“The death He died, he died to sin, once for all.” What does this mean? It can mean only one thing: that Christ died to sin in the sense that He bore the penalty of sin. Whenever sin and death are spoken of in the Bible, the relationship between them is that death is the penalty for sin. Sin and death are linked in scripture as an offense and its just reward.

And Christ died for our sins. He took upon Himself our sins and their just reward. The death that Jesus died, was the wages of sin – our sin. He met its claim, He paid its penalty, He accepted its reward, and He did it once – once for all. As a result, sin has no more claim or demand on Him. So, He was raised from the dead, proving that His sin-bearing was satisfactory, and now He lives forever to God.

Now if Christ’s death was a death to sin (which it was), and if His resurrection was a resurrection to God (which it was), and if we have been united to Christ in His death and resurrection (which we have), then we ourselves have died to sin and risen to God; and we must consider it so. Paul says, “So you also must consider yourselves dead to sin and alive to God in Christ Jesus.” Once we realize that our old life has ended – the score settled, the debt paid, the Law satisfied – we won’t want anything more to do with that old life.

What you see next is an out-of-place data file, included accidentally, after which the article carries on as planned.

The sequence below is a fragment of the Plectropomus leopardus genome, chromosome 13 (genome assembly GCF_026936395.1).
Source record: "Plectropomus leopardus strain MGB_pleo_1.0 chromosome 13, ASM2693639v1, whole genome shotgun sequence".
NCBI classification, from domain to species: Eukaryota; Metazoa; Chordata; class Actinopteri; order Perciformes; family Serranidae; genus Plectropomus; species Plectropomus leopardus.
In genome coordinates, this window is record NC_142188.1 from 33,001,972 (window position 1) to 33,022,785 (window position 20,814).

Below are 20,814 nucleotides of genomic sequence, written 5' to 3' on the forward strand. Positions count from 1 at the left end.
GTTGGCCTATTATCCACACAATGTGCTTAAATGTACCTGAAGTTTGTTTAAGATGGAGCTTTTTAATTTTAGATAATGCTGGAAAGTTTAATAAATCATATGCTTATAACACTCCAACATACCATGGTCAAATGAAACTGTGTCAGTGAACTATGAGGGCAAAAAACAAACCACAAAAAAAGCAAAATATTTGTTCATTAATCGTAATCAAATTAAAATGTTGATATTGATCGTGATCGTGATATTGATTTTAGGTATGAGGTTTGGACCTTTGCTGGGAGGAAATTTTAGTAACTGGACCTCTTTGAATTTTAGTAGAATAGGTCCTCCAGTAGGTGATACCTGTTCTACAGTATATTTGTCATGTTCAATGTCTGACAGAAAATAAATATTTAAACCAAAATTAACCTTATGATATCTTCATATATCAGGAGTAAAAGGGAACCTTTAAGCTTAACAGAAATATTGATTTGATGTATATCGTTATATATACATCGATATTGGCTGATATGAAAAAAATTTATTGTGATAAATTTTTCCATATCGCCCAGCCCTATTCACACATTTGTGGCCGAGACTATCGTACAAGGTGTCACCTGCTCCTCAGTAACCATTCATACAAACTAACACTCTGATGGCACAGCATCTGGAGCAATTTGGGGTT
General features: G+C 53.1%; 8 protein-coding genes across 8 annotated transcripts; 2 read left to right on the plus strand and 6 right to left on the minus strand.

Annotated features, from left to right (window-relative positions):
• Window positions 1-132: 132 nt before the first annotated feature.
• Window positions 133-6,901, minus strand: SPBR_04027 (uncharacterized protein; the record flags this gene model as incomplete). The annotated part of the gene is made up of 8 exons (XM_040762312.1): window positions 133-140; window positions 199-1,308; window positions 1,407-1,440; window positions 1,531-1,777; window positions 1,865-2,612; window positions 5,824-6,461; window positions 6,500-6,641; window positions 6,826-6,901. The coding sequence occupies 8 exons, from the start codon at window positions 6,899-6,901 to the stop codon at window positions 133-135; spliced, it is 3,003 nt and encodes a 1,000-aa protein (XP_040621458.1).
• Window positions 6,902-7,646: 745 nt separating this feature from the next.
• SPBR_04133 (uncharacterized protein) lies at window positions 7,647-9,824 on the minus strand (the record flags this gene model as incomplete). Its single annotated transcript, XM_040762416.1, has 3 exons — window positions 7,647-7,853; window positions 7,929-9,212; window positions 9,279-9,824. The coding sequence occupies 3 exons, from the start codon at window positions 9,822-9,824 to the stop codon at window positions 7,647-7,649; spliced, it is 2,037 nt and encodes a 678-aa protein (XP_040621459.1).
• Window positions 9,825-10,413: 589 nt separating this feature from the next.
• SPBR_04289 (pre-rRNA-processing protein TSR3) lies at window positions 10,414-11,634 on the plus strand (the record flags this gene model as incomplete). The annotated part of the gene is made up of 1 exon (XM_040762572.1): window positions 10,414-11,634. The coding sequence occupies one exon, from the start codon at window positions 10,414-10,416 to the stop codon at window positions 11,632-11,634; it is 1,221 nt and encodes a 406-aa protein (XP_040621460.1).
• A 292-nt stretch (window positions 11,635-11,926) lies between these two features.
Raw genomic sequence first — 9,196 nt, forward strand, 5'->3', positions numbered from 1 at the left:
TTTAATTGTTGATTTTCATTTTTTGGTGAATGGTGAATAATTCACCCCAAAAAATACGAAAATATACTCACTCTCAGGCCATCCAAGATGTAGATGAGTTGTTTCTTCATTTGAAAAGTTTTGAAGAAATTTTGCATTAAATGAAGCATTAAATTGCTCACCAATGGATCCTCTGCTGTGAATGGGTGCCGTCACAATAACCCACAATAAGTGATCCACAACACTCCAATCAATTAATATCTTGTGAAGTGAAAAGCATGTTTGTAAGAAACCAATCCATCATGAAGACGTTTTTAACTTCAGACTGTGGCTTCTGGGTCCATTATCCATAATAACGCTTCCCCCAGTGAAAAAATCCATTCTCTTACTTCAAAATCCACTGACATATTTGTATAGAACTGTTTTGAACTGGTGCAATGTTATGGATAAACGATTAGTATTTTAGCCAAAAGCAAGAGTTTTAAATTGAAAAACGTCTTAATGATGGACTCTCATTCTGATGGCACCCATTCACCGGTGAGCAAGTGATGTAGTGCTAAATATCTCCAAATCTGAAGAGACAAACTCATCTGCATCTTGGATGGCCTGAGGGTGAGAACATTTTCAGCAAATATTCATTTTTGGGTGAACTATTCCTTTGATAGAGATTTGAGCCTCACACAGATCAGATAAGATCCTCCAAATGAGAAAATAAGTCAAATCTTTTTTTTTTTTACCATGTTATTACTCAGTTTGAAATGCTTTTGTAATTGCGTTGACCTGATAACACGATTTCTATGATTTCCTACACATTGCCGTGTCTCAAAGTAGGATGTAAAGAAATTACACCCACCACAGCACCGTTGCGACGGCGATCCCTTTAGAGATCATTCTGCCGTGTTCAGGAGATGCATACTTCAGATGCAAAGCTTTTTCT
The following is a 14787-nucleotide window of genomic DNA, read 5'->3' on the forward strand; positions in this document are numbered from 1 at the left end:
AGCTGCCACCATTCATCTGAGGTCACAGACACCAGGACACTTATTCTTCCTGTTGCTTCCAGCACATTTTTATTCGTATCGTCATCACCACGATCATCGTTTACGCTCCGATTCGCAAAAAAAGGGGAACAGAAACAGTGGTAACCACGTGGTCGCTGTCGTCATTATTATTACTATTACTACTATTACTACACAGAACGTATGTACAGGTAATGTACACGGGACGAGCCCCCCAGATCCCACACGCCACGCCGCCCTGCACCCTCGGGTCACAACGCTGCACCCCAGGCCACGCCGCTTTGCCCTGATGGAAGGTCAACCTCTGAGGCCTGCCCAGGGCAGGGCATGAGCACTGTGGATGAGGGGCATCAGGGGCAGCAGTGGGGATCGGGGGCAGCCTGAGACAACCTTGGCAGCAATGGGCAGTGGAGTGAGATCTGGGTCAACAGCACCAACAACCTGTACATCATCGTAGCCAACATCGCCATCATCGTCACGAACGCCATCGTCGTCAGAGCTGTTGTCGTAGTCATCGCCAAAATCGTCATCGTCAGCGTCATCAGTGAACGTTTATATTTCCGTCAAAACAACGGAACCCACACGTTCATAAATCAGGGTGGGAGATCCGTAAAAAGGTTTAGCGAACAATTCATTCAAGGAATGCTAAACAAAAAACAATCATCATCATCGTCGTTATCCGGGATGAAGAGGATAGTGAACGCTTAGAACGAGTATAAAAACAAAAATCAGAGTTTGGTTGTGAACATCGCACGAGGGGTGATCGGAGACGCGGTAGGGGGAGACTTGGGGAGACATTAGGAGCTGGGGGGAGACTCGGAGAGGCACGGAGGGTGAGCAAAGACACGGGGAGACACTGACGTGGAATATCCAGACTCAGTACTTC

John Stott looks at it as though our biography is written in two volumes. Volume One is the story of the old self, of me before my baptism or my conversion or, if I had drifted away from God, before my reawakening. Volume Two is the story of the new self, of me after I was made a new creation in Christ. Volume One of my biography ended with the judicial death of the old self. I was a sinner. I deserved to die. I did die. I received my just desserts in my substitute with whom I have become one. Volume Two of my biography opened with my resurrection. My old life having finished, a new life to God has begun.

And we are called to consider this – not to pretend it, but to realize it – it’s a fact! And we have to lay hold of it. We have to let our minds work on these truths. We have to meditate on them until we grasp them. We have to keep saying to ourselves, “Volume One has closed. You’re now living in Volume Two. It’s inconceivable that you should reopen Volume One. It’s not impossible – but it’s inconceivable!”